EXAMPLE: A random number $N$ of customers enter a shop in a day, where $N$ takes values in $\{1,...,100\}$ with equal probabilities. The $i$-th customer pays a random amount $X_i$, where $X_i$ takes values in $\{1,2,...,10+i\}$ ith equal probabilities. Assuming that $N,X_1,...,X_N$ are all independent, find the total expected payments by the customers on that day.

SOLUTION: We have $E(X_i) = \frac{11+i}{2}.$

So $E\left(\sum_1^N X_i|N\right) = \sum_1^N E(X_i|N) = \sum_1^N E(X_i) = \sum_1^N \frac{11+i}{2} = 5.5N+\frac{N(N+1)}{4}.$

By tower property, the required answer is $E\left(5.5N+\frac{N(N+1)}{4}\right)=\cdots.$ EXAMPLE: 10 holes, numbered 1 to 10, in a row. 5 balls are dropped randomly in them (a hole may contain any number of balls). Call a ball "lonely" if there is no other ball in its hole or the adjacent holes. Find the expected number of lonely balls.

SOLUTION: Define the indicators $I_1,...,I_5$ as $$I_i = \left\{\begin{array}{ll}1&\text{if }i\mbox{-th ball is lonely}\\0&\text{otherwise.}\end{array}\right.$$ Then the total number of lonely balls is $X = \sum I_i.$

So we are to find $E(X) = \sum E(I_i).$

Let $Y_i =$ the hole where the $i$-th ball has fallen.

Then $E(I_i|Y_i=1)$ is the conditional probability that all the balls except the $i$-th one has landed in holes $2,...,10$ given that the $i$-th ball has landed in hole 1.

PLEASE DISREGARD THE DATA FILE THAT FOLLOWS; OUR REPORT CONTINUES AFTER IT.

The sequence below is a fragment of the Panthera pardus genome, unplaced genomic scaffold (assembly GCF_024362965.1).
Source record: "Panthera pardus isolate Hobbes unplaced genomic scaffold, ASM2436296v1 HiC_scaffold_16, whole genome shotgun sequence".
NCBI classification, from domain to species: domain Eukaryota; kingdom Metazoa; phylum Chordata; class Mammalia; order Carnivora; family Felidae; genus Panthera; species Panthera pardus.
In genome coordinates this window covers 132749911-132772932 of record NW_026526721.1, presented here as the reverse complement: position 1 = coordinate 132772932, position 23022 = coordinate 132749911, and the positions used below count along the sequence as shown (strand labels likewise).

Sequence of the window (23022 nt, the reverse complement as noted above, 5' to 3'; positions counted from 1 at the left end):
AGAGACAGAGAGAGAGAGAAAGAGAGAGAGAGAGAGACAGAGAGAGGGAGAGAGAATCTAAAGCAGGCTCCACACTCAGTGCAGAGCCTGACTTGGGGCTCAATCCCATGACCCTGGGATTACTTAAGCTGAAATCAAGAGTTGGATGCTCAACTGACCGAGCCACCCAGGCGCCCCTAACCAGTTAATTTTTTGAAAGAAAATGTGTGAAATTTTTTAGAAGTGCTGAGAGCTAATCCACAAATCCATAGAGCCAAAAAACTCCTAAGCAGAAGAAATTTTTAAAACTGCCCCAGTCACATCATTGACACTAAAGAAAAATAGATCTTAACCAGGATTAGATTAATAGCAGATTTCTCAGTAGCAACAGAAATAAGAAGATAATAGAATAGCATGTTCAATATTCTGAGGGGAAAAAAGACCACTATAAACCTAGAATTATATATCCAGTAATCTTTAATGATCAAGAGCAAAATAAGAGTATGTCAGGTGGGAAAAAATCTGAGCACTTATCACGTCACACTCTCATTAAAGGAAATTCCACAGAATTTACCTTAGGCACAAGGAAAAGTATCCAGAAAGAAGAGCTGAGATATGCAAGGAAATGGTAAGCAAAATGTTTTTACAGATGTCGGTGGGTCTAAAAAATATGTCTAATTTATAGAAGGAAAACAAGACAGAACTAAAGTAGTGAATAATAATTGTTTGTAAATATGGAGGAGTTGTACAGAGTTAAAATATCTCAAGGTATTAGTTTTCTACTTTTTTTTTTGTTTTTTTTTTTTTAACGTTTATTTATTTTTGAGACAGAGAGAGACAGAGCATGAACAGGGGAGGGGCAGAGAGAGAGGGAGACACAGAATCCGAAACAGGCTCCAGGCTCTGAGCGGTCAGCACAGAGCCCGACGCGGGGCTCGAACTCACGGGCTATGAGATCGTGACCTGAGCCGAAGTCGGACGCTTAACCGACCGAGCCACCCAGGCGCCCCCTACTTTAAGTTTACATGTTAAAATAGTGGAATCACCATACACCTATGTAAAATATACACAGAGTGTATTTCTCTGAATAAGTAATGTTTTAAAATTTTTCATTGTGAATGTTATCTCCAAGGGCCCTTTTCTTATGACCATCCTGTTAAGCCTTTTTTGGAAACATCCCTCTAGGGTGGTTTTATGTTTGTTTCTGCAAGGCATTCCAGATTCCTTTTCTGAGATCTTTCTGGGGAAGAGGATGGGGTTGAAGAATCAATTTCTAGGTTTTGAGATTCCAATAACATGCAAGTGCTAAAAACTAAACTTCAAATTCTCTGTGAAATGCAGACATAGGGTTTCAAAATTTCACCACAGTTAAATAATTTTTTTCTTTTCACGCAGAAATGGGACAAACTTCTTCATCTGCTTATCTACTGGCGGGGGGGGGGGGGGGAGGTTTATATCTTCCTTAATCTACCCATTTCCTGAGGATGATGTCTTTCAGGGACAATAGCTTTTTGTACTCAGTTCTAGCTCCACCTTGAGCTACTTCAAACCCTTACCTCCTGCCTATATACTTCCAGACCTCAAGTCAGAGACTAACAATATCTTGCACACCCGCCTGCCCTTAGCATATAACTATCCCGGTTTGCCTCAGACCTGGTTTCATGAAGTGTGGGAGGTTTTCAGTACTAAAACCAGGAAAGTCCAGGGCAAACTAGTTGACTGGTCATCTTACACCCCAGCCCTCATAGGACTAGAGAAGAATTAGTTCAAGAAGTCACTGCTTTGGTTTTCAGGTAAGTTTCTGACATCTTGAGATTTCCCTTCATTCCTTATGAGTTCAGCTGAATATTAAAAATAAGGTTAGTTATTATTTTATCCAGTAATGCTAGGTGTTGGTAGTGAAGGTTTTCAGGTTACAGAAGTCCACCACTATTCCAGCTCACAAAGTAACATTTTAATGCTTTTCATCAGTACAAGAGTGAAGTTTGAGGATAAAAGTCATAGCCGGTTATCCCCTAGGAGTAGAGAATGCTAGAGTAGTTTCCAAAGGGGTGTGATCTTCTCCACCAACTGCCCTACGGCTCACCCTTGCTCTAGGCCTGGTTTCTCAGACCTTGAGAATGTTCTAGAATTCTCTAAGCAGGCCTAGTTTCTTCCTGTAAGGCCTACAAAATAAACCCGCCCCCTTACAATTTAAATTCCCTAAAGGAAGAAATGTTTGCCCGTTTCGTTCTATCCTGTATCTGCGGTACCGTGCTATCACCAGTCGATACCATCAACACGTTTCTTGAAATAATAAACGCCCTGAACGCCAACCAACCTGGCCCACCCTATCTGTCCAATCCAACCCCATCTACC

You should be able to compute this easily. Similarly, you can compute $E(I_i|Y_i=k)$ for $k=1,...,10.$

Notice that $Y_i$ can take values $1,...,10$ with equal probabilities.

So tower property should provide the answer as $$E(X) = \sum E(E(I_i|Y_i)) = \cdots.$$ Theorem $V(Y) = E(V(Y|X)) + V(E(Y|X)).$

Proof: This follows directly from the tower property.

We know $$V(Y|X) = E(Y^2|X) - E^2(Y|X),$$ and hence $$E(V(Y|X)) = E(E(Y^2|X)) - E(E^2(Y|X)) = E(Y^2) - E(E^2(Y|X)).$$ Again, $$V(E(Y|X)) = E(E^2(Y|X)) - E^2(E(Y|X)) = E(E^2(Y|X)) - E^2(Y).$$ So $$E(V(Y|X)) + V(E(Y|X)) = E(Y^2)-E^2(Y) = V(Y),$$ as required. [QED]

More than 2 variables

If $X,Y,Z$ are jointly distributed random variables, then we can talk about conditional distribution of $Z$ given $(X,Y)$ or $X$ given $Z$ or $(X,Z)$ given $Y,$ etc. We can even condition step by step. For example, we can talk about $E(E(Z|X,Y)|X).$ This is a function of $X$ alone.

Substitution

Substition property Conditional distribution of $f(X,Y)$ given $X=x$ if same as the conditional distribution of $f(x,Y)$ given $X=x.$

Proof: This follows immediately from the definition of conditional probability. [QED]

Problems for practice

1. 2. 3. 4. 5. 6. 7. 8. 9. 10. 11. 12. 13. 14. Let $I_j$ be the indicator variable for whether there is a record at position $j.$ Then $P(I_j=1)$ may be computed by total probability: $$P(I_j=1) = \sum_{k=j}^n P(X_j=k)P(I_j=1|X_j=k).$$ Similarly for $P(I_jI_k=1).$
15. The problem is basically optimising $\sum P_i^2$ subject to $\sum P_i$ being fixed. Cauchy-Scwartz might help.
16. This problem (from Ross) refers to Example 2m. Here is that example.
17. 18. 19. 20. 21. 22. 23. 24. 25. 26. 27. 28. 29. 30. 31. 32. 33. 34.